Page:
Niece of Martin Luther King Jr. welcomed to Liberty Convocation
On Friday, Martin Luther King Jr.’s niece Alveda King brought words of passion and conviction to Liberty University’s Convocation.
The morning began with Liberty’s Worship Collective joining nationally recognized songwriters Tony Wood (“Jesus Only Jesus”), Jennie Lee Riddle (“Revelation Song”), and Michael Farren to lead the student body in song.
Pastor David Nasser mentioned that the Worship Collective and the talented songwriters will collaborate for a worship album this year.
“These are some people who have come out with some of the greatest songs and greatest anthems in Christian music history,” Nasser said.
Following three songs and a video honoring the civil rights mission of Martin Luther King Jr., the student body rose to their feet in applause to welcome Alveda King to the stage.
Liberty President Jerry Falwell welcomed King and they both spoke about the similarities between Liberty’s founder, Jerry Falwell Sr., and King Jr. regarding the dreams that they were not able to see come to fruition.
King Jr. was assassinated in 1968 before witnessing his civil rights dedication produce the desired results of equality for all people. Falwell Sr. passed away unexpectedly in 2007.
Falwell and King commented on the correlation that Falwell and his father had to Moses and Joshua. Falwell commented on Liberty’s rapid growth since his father’s death.
“He never really got to see it come into the Promised Land, so we were comparing him to Moses,” he said.
During Convocation, Falwell opened up to the student body about his fear of public speaking. The president of the largest Christian institution in the world reminded the audience that it was only four days following his father’s death that he stood before 25,000 people at Liberty’s 2007 Commencement.
“I was 44 when my father passed, and I had never done any public speaking,” Falwell said. “Four days later, I had to speak in front of 25,000 people at graduation. You talk about something terrifying. It took me years until I wasn’t scared to death.”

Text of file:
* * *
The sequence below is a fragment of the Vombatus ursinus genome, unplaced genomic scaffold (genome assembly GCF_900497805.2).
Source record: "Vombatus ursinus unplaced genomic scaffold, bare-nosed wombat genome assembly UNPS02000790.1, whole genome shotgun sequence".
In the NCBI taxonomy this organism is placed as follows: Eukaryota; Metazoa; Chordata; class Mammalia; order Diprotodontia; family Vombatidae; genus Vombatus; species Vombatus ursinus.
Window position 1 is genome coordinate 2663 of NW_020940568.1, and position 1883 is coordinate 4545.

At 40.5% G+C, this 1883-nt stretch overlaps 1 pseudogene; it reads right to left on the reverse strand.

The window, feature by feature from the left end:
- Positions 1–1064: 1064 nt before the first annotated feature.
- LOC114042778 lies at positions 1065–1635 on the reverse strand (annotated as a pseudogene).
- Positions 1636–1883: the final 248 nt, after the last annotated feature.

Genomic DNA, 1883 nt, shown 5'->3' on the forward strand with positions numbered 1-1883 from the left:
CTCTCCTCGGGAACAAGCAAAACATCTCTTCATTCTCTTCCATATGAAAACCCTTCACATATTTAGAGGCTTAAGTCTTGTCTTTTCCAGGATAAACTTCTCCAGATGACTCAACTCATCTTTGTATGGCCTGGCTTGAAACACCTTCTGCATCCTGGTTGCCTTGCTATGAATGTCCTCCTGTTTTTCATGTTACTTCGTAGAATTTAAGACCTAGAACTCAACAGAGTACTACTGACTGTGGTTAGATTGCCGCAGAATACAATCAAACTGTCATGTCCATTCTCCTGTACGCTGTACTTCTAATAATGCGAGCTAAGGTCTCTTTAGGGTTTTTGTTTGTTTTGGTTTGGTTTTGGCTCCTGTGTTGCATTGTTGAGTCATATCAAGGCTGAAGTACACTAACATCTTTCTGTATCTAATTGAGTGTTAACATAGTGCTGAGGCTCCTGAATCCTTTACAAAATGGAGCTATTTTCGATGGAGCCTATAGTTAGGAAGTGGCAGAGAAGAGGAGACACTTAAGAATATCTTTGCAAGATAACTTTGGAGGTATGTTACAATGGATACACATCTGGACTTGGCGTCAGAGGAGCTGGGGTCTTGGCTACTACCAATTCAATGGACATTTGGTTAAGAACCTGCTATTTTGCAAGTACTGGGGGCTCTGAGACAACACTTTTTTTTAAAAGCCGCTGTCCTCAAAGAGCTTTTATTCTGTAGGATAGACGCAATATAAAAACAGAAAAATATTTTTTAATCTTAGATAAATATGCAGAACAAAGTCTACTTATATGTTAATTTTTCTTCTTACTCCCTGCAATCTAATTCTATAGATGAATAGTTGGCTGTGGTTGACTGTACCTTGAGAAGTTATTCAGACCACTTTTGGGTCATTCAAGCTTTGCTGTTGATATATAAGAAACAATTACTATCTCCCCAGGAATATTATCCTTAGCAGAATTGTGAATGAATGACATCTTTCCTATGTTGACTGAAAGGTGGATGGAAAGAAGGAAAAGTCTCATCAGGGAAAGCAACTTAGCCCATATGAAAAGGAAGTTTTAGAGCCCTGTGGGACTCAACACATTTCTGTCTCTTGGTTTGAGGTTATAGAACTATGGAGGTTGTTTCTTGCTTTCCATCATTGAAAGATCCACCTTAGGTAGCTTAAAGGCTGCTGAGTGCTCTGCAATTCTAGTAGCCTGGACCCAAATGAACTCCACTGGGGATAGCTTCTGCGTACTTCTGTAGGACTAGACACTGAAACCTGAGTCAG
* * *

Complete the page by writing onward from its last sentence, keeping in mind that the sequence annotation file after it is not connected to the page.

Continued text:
King talked about her late uncle’s love for his children and mentioned that despite his business, he gave time to his children. They were unaware of the adversity that their father faced daily.
“They never knew what was going on,” King said when referencing her uncle’s children.
The morning’s most powerful point was when King voiced her opinions regarding abortion.
“A woman has a right to choose what she does with her body,” King said. “But the baby is not her body. Where is the lawyer for the baby?"
King, 68, said she accepted Christ as her Savior in 1983. The conversion transformed King’s convictions, shifting them from pro-abortion to pro-life. The mother of six had two abortions before bringing six children into the world. Two of her children graduated from Liberty’s School of Law.
King graduated from Central Michigan University. She has authored eight books and has been a Fox News contributor.
King concluded her time on stage by speaking words of wisdom into the room full of college students.
“When you love each other, you can really get through things,” King said.
The Atlanta, Ga., native aims to always speak words of encouragement and love into those with whom she disagrees. King advised the students to follow six steps for conflict resolution that she personally endorses: gather your information, educate your audience, examine your own heart, go to the negotiation table, perform nonviolent action by seeking God, and then find a win-win solution.
“Many of you will stand in high places in front of the world,” King said. “And when you do that, be ready to share that truth with grace.”